Feeding Frenzy

Before she was convicted of 1st degree murder, I didn’t know anything about Jodi Arias. It’s probably why I don’t watch cable television. I haven’t had had cable in two years. (National Enquirer)

Former college classmate Chris Thomas penned an entry on his blog last month on the heels of the Boston Marathon bombing. Chris wrote about how the zeal of “being the first” with a story causes the media to make too many mistakes and trip over themselves.

He points out that viewers, and society in general, are also to blame for the “gimme gimme gimme” culture of immediate information. We have become so impatient for information right away, that if a media outlet doesn’t crank out the story first, we’ll find someone who will give it to us first.

I felt his post deserves to be mentioned on the heels of two major stories over the last couple of weeks.

I didn’t follow the Jodi Arias murder trial. I don’t know anything about Arias. All I know is this (after I read the back story): her boyfriend was stabbed and shot multiple times, she changed her story several times, and some weird sex stuff was mentioned.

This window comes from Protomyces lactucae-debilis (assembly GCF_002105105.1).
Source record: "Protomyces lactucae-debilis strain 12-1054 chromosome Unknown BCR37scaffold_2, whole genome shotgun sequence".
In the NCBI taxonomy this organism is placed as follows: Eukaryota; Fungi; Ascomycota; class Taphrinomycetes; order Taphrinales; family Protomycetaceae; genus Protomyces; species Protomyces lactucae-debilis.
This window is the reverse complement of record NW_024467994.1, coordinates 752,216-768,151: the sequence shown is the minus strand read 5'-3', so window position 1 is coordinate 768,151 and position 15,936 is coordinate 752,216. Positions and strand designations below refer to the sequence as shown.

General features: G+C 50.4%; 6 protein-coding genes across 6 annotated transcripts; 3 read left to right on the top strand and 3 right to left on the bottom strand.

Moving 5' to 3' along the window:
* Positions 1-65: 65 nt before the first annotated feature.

The next thing you know, Nancy Grace, Jane Velez-Mitchell, and Ashleigh Banfield were all over this trial like vultures on a dead body (seriously, vultures were all over a dead body).

The media is giving us what we want to see and hear: murder, sex, and lies. We love stuff like this.

Is that the media’s fault?  Nope. It’s us, the viewers.

Charles Ramsey, the unlikely hero who freed and alerted Cleveland police of three missing women held captive in a Cleveland home for nearly a decade, is not only a household name and YouTube sensation, but his past history is now part of the story.  Ramsey has had a history of physical abuse.

Ramsey isn’t perfect. Many of us has had past transgressions that are shameful. With that said, all of us wanted to know so much about Charles, that his past, eventually, was going to be brought up.

Some are quick to blame the media, but as Chris pointed out, we the viewers and consumers of information have to share the blame as well. In our obsessive quench for immediate information, we don’t think about making sure the information is vetted properly, until an outlet like CNN makes a mistake and we take them to task.

So, the next time a breaking story comes across Twitter, Facebook, or on television, show some restraint and patience. If we expect the media to “get it right” than to “be the first”, then we have to adopt that principle as well.

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